Many young people and personalities in Togo have come to understand the importance of being on Twitter. It’s good to see that those who previously were not interested have eventually joined. This is also proof that the various actions taken by these actors to promote Information and Communication Technologies (ICT) are bearing fruit. The Blog camp, Togo Digital Awards, and others… Personally, I have conducted many free training sessions in which I introduced participants to different platforms. In 2008, one could count the number of people on Twitter in Togo, and in 2018, we were only five people with a verified account. Today, this number is increasing, which is a positive development.
Compared to the year 2021 where YouTube was in fourth place, the platform has gained a spot in 2022, climbing to third place with 5.54 percent.
As Peter Tossou, an inspector at the Autonomous Port of Lomé, points out, some view it as a means to access knowledge:
I use YouTube more than any other app for both learning and entertainment. I’ve been a fan of the network for a few years. It’s super cool and deep. I rarely waste my time on it. I use LinkedIn to make new connections. On WhatsApp, I communicate with friends and family.
Magnim Bayamina, a young Togolese, is not content with simply being a consumer of YouTube videos. Through his YouTube channel, launched in 2022 and boasting over 1,200 subscribers and over 50,000 views on all of his videos, he is one of the young people educating and raising the consciousness of their peers through quality video content and productions.
In the end, the social networks Pinterest with 3.34%, Instagram with 1.9% and Reddit with 0.26% come in fourth, fifth and sixth place respectively, according to the rankings established by Statcounter. Professional networking site LinkedIn remains one of the least used in Togo.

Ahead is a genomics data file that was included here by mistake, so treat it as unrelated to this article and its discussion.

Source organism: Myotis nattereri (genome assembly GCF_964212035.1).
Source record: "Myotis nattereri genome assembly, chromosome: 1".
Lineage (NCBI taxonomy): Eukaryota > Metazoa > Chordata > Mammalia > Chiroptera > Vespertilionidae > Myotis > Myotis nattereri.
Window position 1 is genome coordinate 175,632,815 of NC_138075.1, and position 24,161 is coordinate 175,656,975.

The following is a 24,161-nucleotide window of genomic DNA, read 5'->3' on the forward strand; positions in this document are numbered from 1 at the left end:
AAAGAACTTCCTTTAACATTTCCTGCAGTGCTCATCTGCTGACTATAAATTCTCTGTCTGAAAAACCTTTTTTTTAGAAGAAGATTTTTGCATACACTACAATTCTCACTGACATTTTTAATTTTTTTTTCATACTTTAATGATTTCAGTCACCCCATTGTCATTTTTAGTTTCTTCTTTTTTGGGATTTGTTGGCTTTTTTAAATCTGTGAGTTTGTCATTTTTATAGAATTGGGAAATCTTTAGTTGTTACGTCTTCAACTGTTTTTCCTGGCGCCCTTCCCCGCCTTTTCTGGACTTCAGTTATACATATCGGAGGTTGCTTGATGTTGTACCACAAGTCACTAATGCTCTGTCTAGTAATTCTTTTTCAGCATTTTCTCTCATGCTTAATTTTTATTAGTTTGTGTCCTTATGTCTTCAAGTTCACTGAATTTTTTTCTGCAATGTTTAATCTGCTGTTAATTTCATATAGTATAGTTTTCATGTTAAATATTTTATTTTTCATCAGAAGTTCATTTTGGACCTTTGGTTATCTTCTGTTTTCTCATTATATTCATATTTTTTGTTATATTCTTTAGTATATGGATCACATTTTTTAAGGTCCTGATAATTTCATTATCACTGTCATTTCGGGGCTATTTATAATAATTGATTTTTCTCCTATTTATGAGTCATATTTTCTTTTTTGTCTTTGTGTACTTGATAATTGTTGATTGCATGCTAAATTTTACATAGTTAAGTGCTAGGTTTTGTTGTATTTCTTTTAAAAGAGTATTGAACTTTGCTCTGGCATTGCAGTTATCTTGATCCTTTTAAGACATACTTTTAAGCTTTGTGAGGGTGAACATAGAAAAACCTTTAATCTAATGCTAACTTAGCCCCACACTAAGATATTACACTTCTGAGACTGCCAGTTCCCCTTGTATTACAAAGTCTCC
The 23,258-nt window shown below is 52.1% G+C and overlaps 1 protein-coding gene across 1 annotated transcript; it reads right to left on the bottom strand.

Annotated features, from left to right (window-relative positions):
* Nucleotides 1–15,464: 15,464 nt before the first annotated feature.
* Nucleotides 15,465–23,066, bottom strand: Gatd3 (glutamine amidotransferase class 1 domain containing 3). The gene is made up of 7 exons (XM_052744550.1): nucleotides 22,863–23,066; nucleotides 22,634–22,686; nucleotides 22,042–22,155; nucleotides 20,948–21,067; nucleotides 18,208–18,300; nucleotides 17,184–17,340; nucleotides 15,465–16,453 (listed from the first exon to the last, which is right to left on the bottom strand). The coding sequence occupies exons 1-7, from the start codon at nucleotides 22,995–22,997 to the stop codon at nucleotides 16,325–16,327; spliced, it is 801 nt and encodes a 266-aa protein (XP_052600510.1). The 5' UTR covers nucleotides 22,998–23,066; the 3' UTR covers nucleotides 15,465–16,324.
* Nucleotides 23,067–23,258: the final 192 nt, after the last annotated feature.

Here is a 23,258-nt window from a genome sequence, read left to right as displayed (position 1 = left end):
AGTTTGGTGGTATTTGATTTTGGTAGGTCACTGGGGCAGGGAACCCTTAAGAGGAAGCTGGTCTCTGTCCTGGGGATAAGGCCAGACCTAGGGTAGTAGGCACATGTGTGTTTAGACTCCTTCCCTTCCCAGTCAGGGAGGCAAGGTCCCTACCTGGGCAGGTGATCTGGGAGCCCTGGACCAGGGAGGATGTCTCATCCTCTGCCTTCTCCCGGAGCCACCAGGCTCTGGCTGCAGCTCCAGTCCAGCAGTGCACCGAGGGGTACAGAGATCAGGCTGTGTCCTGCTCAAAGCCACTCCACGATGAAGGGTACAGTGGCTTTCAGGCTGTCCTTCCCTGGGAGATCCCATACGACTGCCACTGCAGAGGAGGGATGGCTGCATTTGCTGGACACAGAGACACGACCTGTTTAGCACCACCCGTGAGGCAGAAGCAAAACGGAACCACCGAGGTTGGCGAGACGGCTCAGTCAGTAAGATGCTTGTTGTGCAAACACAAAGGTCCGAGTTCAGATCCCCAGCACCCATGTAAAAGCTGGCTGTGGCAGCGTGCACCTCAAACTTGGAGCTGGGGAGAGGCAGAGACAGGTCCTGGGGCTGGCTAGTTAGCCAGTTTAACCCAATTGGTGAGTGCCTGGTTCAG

Rising stars: WhatsApp and TikTok
Even though the rise of WhatsApp and Tiktok among young people in Togo is evident, these platforms have been overlooked by Statcounter in its ranking. Yet, according to another study, they could have easily secured a place in the top five.
Farida Alassani, a student at the University of Lomé, attests to their popularity among the youth:
In my opinion, WhatsApp is the easiest and most accessible communication tool for young people. It allows them to stay connected with their loved ones and communities. Setting up an account and using it are simple, even for those who are not tech-savvy. TikTok allows young people in Togo to freely express their talents. It enables them to get a lot of views and earn money as the platform remunerates accounts with the most views. It is also a highly effective means of entertainment. For example, I spend quite a few hours on it to have fun. It is informative and funny.
According to Godwin Etse, Director of the Centre for Documentation and Human Rights Training (CDFDH), age is not the determining factor when it comes to the use of WhatsApp. As an avid user of the messaging app, he believes that it is the simplest and easiest way to communicate, regardless of one’s age or professional background.
Affala, mentioned previously, also shows that age isn’t always a determining factor. Despite not having a TikTok account, he started to follow the trend of TikTok users in Togo by creating an account to share information with young people.
This article was originally published by Global Voices.